Honoring those who serve
Normally held in May, the annual Peace Officers Memorial Ceremony was held this past Friday, June 5, on the lawn of the Boundary County Sheriff’s Office.
Photo by TONIA BROOKS
(Photo by TONIA BROOKS) Concluding this year’s ceremony was the playing of the pipes by Pat Warkentin, as the Honor Guard walked past the crowd to retire their accoutrements until next time.
(Photo by TONIA BROOKS) Community members braved the rain to pay tribute and honor the 147 law enforcement officers and 28 K9 officers who died in the line of duty during 2019.
(Photo by TONIA BROOKS) The Honor Guard presents during the annual Peace Officers Memorial Ceremony during the rainy evening of Friday, June 5 in honor of those who have fallen in the line of duty.
Staff Writer | June 11, 2020 1:00 AM
BONNERS FERRY — During the early evening hours of June 5, in a light, steady rain, varied law enforcement and fire protection agencies, along with a number of community members, met on the lawn of the Boundary County Sheriff’s Office to pay tribute and honor those fallen in the line of duty.
The annual Peace Officers Memorial Ceremony was held in recognition of National Peace Officers Memorial Day, and was hosted by the Boundary Chaplain Corps.
Normally held in May, the ceremony had to be postponed until last Friday.
“In light of what we are seeing happening around several parts of our country, we are extremely grateful for the support that is shown on a local level to all those that serve in law enforcement,” said Boundary County Sheriff Dave Kramer.
The ceremony, rich with tradition, included a “missing officer table” — a table fitted with a tablecloth, one chair, and some symbolic items placed on top — set in honor of the fallen officers.
Beginning with the singing of the National Anthem by Sheriff’s Chaplain Len Pine, and followed by addresses from Sheriff Kramer, Mayor Dick Staples and others, the ceremony continued on as attendees stood in the rain.
“It is important that we remember those Peace Officers that have paid the ultimate sacrifice serving their communities, they are more than just a name, they leave behind family, co-workers and friends,” said Kramer.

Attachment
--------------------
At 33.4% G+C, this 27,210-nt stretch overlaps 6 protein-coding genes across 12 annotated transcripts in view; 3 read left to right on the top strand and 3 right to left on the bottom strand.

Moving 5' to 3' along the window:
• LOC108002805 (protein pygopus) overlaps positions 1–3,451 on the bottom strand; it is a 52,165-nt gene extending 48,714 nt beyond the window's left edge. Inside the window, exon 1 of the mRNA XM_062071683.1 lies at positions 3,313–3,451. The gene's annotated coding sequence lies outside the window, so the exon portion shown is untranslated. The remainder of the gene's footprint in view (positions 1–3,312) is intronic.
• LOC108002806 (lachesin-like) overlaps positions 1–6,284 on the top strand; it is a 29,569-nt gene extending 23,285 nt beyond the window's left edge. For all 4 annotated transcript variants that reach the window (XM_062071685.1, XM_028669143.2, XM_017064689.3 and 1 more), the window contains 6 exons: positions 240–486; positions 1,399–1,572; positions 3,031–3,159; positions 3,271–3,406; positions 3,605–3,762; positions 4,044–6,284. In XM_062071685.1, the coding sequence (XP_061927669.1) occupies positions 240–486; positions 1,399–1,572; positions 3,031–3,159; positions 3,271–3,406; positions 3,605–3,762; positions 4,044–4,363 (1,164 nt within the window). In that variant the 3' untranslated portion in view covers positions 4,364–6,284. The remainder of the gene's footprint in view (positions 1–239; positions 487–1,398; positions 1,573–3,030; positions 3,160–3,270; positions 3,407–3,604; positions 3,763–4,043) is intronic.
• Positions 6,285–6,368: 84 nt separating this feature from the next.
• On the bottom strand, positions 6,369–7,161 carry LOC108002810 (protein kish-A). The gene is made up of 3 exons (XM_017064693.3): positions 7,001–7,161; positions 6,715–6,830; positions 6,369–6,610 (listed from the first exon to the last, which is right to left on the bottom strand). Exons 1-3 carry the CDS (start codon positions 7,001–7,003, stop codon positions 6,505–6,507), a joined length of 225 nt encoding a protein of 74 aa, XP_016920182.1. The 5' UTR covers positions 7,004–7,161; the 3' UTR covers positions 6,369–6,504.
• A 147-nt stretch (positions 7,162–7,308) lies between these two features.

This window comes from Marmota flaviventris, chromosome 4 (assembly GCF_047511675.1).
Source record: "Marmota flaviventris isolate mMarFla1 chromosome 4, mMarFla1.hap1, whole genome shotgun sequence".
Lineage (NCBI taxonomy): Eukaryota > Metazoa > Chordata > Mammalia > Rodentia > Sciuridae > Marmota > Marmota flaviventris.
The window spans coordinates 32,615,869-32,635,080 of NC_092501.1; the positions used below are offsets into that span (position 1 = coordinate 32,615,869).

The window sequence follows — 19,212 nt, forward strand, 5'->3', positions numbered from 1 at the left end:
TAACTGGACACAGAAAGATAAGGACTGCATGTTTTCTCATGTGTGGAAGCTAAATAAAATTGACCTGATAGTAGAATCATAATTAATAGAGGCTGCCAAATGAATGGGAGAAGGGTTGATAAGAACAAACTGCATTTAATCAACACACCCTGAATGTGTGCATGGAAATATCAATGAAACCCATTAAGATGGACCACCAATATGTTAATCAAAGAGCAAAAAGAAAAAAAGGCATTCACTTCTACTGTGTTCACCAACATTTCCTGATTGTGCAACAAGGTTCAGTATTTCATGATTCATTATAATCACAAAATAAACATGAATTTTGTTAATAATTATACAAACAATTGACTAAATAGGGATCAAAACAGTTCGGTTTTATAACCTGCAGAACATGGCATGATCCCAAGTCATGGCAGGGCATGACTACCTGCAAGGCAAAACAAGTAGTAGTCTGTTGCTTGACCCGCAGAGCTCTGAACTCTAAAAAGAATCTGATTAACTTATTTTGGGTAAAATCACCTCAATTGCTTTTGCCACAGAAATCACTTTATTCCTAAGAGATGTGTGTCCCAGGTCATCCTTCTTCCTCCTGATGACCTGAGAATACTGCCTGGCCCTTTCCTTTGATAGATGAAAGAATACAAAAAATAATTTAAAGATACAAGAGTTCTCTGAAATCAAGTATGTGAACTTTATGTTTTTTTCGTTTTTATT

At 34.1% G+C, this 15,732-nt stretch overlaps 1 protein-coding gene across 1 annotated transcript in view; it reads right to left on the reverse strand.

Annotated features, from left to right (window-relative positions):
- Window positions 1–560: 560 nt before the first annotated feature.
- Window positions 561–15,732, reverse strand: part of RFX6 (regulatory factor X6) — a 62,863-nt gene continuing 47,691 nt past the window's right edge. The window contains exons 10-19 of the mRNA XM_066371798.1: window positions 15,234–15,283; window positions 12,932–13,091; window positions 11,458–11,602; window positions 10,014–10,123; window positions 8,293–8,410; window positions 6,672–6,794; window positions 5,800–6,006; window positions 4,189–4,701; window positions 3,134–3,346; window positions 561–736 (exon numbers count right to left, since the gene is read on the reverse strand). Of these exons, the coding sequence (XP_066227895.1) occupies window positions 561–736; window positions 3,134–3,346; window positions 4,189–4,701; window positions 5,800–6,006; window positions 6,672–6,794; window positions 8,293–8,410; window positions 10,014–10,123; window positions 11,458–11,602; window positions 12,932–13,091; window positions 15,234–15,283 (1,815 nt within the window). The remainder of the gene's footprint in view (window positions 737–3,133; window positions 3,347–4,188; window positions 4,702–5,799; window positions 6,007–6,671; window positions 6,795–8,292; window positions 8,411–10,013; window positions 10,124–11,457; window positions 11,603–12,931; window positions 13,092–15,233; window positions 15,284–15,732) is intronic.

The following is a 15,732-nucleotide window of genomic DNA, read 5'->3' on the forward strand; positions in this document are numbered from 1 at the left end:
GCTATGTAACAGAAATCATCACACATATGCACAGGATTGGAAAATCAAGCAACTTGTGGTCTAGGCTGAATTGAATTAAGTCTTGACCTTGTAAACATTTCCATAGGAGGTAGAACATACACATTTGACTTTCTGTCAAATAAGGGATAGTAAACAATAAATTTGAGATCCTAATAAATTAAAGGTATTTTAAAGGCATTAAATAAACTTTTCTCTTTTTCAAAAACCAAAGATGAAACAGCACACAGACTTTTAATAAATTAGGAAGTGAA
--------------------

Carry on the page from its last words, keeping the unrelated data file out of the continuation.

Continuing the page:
Names were read of 147 fallen law enforcement officers throughout the United States, state by state. Twenty-eight K9s lost their lives in the line of duty and were honorably mentioned as well. All of the 147 officers and their K9 partners were killed during 2019.
A special tribute happened when Idaho, Bonneville County Deputy Sheriff Wyatt Maser’s name was called.
On May 18, 2020, during his response to a single-vehicle rollover crash, and while he was engaged with attempting to help a woman in a mental crisis, Deputy Sheriff Maser was struck and killed by a patrol car responding to the scene. Deputy Maser was 23 years old, an Air Force Veteran, father and husband.
The ceremony included an “end of watch” tradition to honor those who have fallen in the line of duty. A Boundary County Sheriff’s Office dispatcher relayed the following end of watch information over the radio.
“All units stand by for memorial last call. This last call is in honor of all those lost in the line of duty serving our communities throughout the nation. In 2019, we had 147 line of duty deaths, and 28 K9 line of duty deaths. The men and women of Boundary County and forever grateful to each of those lost and are proud to continue to serve our community. We will never forget the ultimate sacrifice these men and women made. All units break for a pause of silence. May you all rest in peace knowing that your strength lives on in your families, your legacy will be carried on through your children, and that your honor will continue on with all of us, thank you for your service. Memorial Last Call; clear, June 5, 2020 19:38.”
Concluding this year’s ceremony was the playing of the pipes by Pat Warkentin, as the Honor Guard walked past the crowd to retire their accoutrements until next time.
To find more information on the National Law Enforcement Officers Memorial Fund visit: nle\omf.org